South of Europe and other warm Conoidal (from two Greek words regions, and bears a fruit resembling meaning cone-shaped). - Nearly, but the lemon,
not exactly conical. Claymore.- A large two-handed sword Consonance (froin Latin con, with,
formerly used by the Scottish High- and sonare, to sound). --Sounding landers.
together; harmony; agreement; Coadjutor (Latin, from co, with, and congruity; suitableness.
adjuvare, to assist).-One who works Constituency.--A body of constitu. with another; a fellow-helper.
ents, i.e. of persons having the right Coeval (Latin co, with, and ævum, of electing a representative.
age).-Of the same age or date. Contumacious (from Latin contumax, Collateral (from Latin con, with, insolent). --- Setting authority at
and lateralis, on the side of, from defiance; perverse; stubborn. latus, lateris, side). ---On the side of. Conveniency.-Old form of the word The word has several legal mean. convenience. ings. Collateral relatives spring from convex (Latin converus, from convehere,
common ancestor, but from to bring together).---Rising or swell. different branches of the common ing into a rounded form. The word stock ; thus the children of brothers is applied to the exterior of an arched are collateral relatives. In this, surface or curved line, the interior which is one of the commonest uses being spoken of as concave. of the word, the idea of running Cornet (Mil.).—(1) A troop or company parallel to is present, and this seems of cavalry, so called from its being to be the meaning of the word on accompanied by a cornet-player. p. 42 (collateral brooks ').
(2) The flag of such a company. Collocation (Latin collocatió, from con, (3) The oflicer who carries the flag
with or together, and locare, to of a cavalry troop. place, from locus, a place). - The act Cornice. --An architectural term signi. of placing or arranging; arrange- fying any horizontal moulded proment.
jection finishing off a building, wall, Columnar. - Formed in columns; etc. A cornice of ice or snow an standing up like a column.
overhanging projection at the suminit Commissary (Military). – An officer of a snow-slope or ice-wall.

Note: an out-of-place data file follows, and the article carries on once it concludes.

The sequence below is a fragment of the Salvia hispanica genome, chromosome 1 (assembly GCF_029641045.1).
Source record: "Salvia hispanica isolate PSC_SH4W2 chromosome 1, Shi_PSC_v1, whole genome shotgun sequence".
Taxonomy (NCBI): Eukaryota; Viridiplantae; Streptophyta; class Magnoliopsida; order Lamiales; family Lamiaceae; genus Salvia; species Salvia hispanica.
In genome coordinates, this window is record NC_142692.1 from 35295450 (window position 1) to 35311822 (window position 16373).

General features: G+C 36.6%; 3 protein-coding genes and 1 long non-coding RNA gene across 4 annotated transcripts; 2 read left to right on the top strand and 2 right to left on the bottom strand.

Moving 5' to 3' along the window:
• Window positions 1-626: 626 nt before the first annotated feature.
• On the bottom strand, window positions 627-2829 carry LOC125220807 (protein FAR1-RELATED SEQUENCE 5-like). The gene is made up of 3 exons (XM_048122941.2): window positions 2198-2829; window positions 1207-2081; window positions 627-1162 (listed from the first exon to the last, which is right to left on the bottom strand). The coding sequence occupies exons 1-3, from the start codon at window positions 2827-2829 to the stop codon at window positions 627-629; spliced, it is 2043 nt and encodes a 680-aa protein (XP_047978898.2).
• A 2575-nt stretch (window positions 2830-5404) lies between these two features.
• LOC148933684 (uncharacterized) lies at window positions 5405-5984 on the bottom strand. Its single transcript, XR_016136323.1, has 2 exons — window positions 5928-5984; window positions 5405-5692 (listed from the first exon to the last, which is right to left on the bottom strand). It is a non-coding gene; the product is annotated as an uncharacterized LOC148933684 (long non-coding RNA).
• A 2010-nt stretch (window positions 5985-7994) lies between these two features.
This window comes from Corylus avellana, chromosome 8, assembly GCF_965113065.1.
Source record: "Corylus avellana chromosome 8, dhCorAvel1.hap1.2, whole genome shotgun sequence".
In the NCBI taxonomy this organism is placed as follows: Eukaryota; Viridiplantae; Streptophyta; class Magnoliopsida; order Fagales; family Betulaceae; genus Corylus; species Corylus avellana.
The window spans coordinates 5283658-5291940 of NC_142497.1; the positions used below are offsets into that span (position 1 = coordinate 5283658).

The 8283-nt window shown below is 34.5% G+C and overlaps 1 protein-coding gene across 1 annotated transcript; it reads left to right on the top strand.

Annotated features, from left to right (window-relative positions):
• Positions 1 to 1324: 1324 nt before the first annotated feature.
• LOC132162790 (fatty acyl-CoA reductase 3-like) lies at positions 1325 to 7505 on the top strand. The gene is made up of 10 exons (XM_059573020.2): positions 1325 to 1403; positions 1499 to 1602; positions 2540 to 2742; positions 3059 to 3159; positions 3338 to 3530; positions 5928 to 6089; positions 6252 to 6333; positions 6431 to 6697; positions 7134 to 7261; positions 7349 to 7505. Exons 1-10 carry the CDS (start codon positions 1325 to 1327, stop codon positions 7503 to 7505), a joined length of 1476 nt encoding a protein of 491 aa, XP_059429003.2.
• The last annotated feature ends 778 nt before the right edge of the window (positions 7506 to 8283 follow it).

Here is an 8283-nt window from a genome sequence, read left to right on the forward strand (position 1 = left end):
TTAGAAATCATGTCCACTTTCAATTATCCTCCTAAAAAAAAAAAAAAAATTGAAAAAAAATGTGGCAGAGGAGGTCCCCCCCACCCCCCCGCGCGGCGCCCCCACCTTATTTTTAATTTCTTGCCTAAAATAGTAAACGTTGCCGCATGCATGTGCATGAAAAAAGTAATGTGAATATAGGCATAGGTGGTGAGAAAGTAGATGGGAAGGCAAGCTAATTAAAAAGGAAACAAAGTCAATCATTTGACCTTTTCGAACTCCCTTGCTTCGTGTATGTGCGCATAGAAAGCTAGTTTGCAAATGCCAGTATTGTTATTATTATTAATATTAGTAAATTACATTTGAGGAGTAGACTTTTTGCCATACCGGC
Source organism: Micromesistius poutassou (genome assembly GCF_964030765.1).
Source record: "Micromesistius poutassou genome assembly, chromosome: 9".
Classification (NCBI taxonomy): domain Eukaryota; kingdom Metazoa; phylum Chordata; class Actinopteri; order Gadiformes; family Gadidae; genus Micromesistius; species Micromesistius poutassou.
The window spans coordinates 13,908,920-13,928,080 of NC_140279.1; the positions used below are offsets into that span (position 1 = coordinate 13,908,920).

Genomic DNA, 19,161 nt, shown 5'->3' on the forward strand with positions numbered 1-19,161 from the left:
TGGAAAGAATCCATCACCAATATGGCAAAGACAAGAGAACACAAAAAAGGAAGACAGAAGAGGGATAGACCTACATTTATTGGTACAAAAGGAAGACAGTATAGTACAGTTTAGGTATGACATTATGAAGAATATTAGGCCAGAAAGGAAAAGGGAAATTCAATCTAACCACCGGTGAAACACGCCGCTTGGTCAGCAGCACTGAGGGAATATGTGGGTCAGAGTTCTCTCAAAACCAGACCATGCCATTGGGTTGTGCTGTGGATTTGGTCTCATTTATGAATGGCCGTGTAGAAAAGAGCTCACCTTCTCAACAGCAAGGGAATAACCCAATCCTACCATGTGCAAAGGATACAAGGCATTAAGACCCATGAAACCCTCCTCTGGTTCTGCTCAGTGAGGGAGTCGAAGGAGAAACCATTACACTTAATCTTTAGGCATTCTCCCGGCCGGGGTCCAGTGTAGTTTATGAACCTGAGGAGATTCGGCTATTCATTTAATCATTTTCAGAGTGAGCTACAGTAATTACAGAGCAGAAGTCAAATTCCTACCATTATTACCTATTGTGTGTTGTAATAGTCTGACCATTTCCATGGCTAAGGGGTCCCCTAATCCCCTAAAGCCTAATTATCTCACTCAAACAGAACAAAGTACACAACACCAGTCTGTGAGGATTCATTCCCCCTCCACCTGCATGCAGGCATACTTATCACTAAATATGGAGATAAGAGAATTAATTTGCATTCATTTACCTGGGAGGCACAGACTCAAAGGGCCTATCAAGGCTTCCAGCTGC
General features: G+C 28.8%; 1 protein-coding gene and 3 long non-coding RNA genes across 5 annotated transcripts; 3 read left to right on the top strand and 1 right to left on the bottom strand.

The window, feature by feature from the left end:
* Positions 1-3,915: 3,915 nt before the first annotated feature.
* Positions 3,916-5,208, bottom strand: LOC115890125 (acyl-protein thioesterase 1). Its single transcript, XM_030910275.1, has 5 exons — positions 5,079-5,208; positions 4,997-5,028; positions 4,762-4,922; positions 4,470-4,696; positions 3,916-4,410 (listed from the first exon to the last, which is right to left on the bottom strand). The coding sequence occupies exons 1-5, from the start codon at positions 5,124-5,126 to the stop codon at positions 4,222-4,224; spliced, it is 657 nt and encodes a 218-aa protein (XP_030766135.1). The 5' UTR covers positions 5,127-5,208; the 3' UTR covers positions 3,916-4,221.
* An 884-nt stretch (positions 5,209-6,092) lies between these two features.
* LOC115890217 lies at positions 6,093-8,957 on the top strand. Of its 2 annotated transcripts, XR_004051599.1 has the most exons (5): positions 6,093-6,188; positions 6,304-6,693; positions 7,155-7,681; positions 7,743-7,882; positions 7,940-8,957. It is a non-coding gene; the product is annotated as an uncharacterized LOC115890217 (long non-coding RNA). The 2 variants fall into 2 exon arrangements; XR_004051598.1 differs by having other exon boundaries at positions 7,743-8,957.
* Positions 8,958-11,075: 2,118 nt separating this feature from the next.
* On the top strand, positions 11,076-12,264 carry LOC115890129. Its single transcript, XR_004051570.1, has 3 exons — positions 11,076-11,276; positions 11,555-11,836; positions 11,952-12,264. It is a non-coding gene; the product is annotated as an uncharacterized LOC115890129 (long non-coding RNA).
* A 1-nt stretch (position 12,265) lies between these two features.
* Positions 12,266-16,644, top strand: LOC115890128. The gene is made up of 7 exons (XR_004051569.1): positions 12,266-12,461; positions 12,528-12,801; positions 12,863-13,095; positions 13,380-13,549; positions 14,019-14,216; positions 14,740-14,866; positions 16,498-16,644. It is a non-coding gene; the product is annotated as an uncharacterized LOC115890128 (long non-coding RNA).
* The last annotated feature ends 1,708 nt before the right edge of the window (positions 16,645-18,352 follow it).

having charge of a special department. Corollary. -- An inference ; const.
quence; that which obviously follows | Dervish (from a Persian word meaning from a demonstrated position.
to ask alms). -A class of persons in Coteau (plural coteaux).-A French Mohammedan countries who word meaning a small hill.
semble in many respects the monks Crosier (from French croix, cross). - of Christendom. They are divided The official staff of an archbishop, into brotherhoods and orders, live in terminating at the top in a cross; the convents, devote themselves to pastoral staff of a bishop, which, how- prayer and fasting, and make a proever, terminates not in a cross, but fession of extreme poverty. in an ornamental crook.
Descant (through French from Latin Crypt (from a Greek word meaning to dis, apart, and cantus, singing).-A
hide).- A vault under a church used variation from an air.
for the interment of the dead. Desultory (Latin desultor, a leaper).Cunette (Mil.).-A deep trench made Leaping or passing from one thing
in a dry ditch to drain off water. to another without order or natural Curtain (Mil.). -- That part of a connection; wanting in method or
rampart which is between the flanks in logical sequence; discursive;
of two bastions. (See Bastion.) rambling Cylindrical. --Shaped like a cylinder Detract (from Latin de, from, and (a solid body of a roller-like forin). trahere, to draw).-(1) To draw or
take away from. DAIS. –The raised floor at the upper Especially (2) to take creditor
end of a dining hall where the high reputation away from ; to defraud; table stood. On p. 96 it means the depreciate; disparage. raised platform which supported the Detractor. -One who detracts or disthrone.
parages. Débris (French).-(1) Broken frag- Diapason (from two Greek words meanments of rock, etc.
ing through all the notes of the scale). (2) Rubbish; ruinous remains. - The naine given to certain stops in Deciduous (Latin, from decidere, to fall the organ which are considered the
off, from de and cadere, to fall).- fundamental stops, and which are so Falling off; liable to fall off; having called because they extend through but a temporary existence.
the scale of the instrument. ciduous trees' are those whose leaves Dilapidate (from Latin lapis, a stone). fall in autumn.
-(1) To pull down a building, etc.; De facto (Latin).-Actually; in fact; to suffer to go to ruin.
in reality. (It is sometimes opposed (2) To go to ruin; to fall out of
to de jure, which means by right.) repair. Delineate (Latin delineare, from linea, Dilapidation. The state of being
a line).-(1) To represent in outline; dilapidated or out of repair. to draw ; picture.
Diploma.-A letter or other document (2) To represent or picture in conferring some power, privilege, words, to describe.